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England Euro 2020 preview - prediction, fixtures, squad, star player

Ahead of this summer's Euros, Sports Mole previews England's chances as they bid to lift the trophy for the first time.

Gareth Southgate's golden generation will endeavour to fulfil years of promise on the international stage this summer, as England's youthful starlets prepare to lock horns with the finest that the continent has to offer at Euro 2020.

Three years on from leading the Three Lions to the semi-finals of the 2018 World Cup, Southgate is yet to win over all his critics - and most likely never will - but the prospect of international glory already has tongues wagging before the first ball is kicked.

England's Bukayo Saka celebrates scoring against Austria on June 2, 2021© Reuters

After the shock and widespread condemnation of being knocked out of Euro 2016 by minnows Iceland, England will aim to banish the early-exit curse and live up to expectations this time around, but not since 1996 have they made it past the quarters of the European Championship.

Southgate's role in that run - and indeed exit - still lives fresh in the memory of the England faithful, and while it has been 55 years since the nation witnessed their beloved side conquer the world and get their hands on a major international trophy, there is a sense of renewed hope that this could finally be their year.

Here, Sports Mole provides an in-depth assessment of England's chances at Euro 2020.


Wembley plays host to all three of England's fixtures in Group D, and in a repeat of the semi-finals of the 2018 World Cup, Southgate's side welcome Croatia to the English capital for their maiden match of Euro 2020.

Euros Group D

The Three Lions' long-standing rivalry with neighbours Scotland will also come to a head on June 18 on what promises to be one of the most fiery and fascinating encounters between the two British nations, and they round off their group-stage campaign against the Czech Republic four days later.

Southgate's side can take nothing for granted in a group comprising the 2018 World Cup runners-up and an inspired Scotland unit, and one can only imagine what failure to make the top two would do for the country's morale.


June 13: England vs. Croatia (2pm, Wembley Stadium, London)
June 18: England vs. Scotland (8pm, Wembley Stadium, London)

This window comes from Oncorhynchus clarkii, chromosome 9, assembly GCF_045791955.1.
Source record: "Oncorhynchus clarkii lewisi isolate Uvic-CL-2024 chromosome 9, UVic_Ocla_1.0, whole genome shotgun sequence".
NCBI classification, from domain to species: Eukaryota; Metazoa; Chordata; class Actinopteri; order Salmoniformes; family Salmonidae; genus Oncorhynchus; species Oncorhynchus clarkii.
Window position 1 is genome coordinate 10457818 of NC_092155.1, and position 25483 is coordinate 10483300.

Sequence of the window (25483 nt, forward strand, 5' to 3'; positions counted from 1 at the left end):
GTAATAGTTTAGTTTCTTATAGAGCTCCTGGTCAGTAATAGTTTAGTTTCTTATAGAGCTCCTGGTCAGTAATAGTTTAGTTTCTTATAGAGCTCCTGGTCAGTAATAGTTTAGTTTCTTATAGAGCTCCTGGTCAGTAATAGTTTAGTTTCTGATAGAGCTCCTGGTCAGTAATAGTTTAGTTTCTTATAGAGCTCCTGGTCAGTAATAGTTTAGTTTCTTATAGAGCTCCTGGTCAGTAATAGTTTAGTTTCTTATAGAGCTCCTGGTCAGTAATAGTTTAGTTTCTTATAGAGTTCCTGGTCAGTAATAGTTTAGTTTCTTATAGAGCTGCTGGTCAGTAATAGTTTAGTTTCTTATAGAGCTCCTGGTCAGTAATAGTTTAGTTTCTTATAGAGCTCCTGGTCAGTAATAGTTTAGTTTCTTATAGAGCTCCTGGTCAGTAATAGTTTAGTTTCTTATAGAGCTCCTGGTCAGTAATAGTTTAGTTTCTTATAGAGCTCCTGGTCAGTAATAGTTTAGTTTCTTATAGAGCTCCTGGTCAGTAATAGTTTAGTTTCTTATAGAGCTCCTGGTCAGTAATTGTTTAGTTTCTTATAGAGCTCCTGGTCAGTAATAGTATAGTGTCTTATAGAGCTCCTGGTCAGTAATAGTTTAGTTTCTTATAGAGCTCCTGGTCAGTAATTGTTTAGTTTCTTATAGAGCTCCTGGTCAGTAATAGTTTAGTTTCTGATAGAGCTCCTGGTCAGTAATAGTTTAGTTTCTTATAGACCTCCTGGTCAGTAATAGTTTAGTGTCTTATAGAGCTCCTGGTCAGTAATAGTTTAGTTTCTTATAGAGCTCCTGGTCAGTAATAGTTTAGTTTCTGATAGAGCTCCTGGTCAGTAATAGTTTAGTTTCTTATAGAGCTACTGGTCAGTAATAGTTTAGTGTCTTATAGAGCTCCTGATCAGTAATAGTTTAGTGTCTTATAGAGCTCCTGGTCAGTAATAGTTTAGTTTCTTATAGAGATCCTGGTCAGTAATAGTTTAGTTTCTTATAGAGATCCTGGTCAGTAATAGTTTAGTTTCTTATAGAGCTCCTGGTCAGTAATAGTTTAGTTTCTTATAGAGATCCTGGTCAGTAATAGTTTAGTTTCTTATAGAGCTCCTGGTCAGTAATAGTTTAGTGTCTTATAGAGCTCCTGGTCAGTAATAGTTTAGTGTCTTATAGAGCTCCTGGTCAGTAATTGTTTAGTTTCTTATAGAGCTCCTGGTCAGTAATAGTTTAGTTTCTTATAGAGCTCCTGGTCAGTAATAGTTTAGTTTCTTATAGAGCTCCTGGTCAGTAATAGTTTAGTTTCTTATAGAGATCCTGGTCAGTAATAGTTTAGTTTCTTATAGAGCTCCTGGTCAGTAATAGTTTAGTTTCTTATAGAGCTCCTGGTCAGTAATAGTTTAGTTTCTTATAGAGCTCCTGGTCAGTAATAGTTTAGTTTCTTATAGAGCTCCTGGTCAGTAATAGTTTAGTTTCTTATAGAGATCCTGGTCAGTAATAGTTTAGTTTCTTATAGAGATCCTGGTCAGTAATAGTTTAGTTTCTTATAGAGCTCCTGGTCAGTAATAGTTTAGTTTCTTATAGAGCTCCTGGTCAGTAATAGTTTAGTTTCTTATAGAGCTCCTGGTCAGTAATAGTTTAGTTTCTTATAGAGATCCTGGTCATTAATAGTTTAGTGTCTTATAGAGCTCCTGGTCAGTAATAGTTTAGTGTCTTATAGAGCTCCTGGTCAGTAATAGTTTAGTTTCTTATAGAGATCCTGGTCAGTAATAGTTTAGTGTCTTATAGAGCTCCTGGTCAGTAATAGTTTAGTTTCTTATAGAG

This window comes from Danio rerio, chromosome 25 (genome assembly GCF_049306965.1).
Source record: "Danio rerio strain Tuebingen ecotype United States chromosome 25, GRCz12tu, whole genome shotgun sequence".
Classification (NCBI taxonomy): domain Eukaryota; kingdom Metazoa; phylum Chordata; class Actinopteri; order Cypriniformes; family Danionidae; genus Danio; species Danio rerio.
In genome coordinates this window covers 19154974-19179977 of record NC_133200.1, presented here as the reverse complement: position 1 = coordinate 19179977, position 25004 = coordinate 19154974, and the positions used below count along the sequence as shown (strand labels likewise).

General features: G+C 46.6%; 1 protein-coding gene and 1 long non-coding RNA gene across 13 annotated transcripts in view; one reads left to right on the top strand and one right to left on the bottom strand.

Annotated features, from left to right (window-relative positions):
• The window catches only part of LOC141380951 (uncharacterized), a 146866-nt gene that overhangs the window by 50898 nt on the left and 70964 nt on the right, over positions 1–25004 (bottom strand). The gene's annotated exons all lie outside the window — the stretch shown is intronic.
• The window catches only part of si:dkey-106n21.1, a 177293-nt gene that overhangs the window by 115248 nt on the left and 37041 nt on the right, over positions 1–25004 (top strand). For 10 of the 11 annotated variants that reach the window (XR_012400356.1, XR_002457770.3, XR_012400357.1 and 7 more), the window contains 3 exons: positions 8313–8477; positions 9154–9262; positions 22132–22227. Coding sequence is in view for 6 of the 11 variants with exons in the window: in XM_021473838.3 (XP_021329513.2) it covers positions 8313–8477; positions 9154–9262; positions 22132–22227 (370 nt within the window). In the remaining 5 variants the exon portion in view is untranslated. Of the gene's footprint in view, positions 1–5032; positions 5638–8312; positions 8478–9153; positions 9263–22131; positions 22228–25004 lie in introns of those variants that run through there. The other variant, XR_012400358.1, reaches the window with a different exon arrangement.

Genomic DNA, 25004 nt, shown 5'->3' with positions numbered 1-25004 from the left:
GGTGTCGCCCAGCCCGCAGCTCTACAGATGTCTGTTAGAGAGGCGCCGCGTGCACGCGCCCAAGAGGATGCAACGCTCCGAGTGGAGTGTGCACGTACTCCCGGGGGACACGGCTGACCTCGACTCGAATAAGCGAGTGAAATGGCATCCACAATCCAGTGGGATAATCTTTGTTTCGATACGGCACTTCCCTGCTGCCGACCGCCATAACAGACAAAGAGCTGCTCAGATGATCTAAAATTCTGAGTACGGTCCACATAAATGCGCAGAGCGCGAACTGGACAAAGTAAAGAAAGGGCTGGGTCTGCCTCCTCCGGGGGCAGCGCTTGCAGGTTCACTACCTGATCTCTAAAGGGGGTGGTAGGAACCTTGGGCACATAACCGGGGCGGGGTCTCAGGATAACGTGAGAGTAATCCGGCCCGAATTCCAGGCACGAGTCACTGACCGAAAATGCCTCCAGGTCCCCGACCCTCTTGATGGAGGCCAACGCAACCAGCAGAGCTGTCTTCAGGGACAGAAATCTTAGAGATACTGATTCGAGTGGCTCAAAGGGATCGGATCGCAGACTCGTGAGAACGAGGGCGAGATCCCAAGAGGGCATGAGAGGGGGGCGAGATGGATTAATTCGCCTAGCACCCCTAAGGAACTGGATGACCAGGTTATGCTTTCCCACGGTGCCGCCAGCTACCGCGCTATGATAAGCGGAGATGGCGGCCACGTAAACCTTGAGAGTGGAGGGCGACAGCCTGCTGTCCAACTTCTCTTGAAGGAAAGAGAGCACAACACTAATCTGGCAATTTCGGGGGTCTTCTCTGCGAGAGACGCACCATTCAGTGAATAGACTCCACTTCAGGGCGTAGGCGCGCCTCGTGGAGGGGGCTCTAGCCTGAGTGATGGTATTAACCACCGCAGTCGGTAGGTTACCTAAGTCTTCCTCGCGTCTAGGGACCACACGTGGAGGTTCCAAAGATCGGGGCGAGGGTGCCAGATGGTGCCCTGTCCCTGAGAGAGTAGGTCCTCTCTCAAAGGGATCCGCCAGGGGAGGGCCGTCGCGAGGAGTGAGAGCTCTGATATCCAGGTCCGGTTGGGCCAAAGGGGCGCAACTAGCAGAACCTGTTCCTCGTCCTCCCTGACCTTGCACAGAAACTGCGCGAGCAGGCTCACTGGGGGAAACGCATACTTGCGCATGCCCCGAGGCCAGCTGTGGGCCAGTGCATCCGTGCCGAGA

June 22: Czech Republic vs. England (8pm, Wembley Stadium, London)


England qualified for Euro 2020 courtesy of a spate of goal-laden performances. None of the other four teams in qualification Group A was expected to usurp the Three Lions at the top, and England kicked off in perfect fashion with a 5-0 thrashing of the Czech Republic, during which Raheem Sterling bagged a hat-trick.

The Three Lions produced another five-star performance to thrash Montenegro three days later, with Ross Barkley netting two on the day, and that victory preceded two prolific successes over Bulgaria and Kosovo, although the latter gave England quite a scare in an eight-goal thriller which ended 5-3 to Southgate's team.

England's Jadon Sancho celebrates scoring their fourth goal with Harry Kane and Raheem Sterling on September 10, 2019© Reuters

England's only minor blip came in a 2-1 defeat against the Czech Republic in October 2019, and while they responded with a 6-0 thrashing of Bulgaria a few days later, the game was overshadowed by incidents of racism throughout the 90 minutes, which ultimately led to Bulgarian Football Union president Borislav Mikhailov resigning from his post.

A 7-0 drubbing of Montenegro would confirm England's progress to Euro 2020 on a day where Harry Kane scored three in front of a bouncing Wembley crowd, and they would round off a straightforward qualification campaign by winning 4-0 in Kosovo, during which Mason Mount scored his first goal for the national team.

Kane's 12 goals would see him finish atop the goalscoring charts in qualifying - one ahead of Cristiano Ronaldo and Eran Zahavi - and England's goal difference of +31 could only be bettered by the two unbeaten teams in Belgium (+37) and Italy (+33).


Southgate has overseen six victories on the trot ahead of England's Euro 2020 campaign, although their 1-0 triumphs over Austria and Romania at the Riverside Stadium were far from vintage from the Three Lions.

A weakened England had to rely on a Marcus Rashford penalty to overcome the latter, while Bukayo Saka's first goal for his country helped them get over the line against Austria, but successive clean sheets would have undoubtedly pleased Southgate.

England's Marcus Rashford celebrates scoring against Romania on June 6, 2021© Reuters

The Three Lions did not enjoy a memorable Nations League campaign, though, as defeats to Belgium and Denmark left them languishing in third place in the group before they rectified those mistakes in World Cup qualifying.

Only three wins from three would do in fixtures with San Marino, Albania and Poland in March, and England produced the goods to take maximum points from their opening games in Group I, although they were indebted to a late Harry Maguire volley against Poland.

At first glance, a six-game winning streak is cause for unbridled optimism within the England fanbase, but Southgate's crop cannot rely on 1-0 scorelines to propel them to victory against the finest that the continent has to offer.


England's Jack Grealish lays down behind the wall to defend a free kick on June 6, 2021© Reuters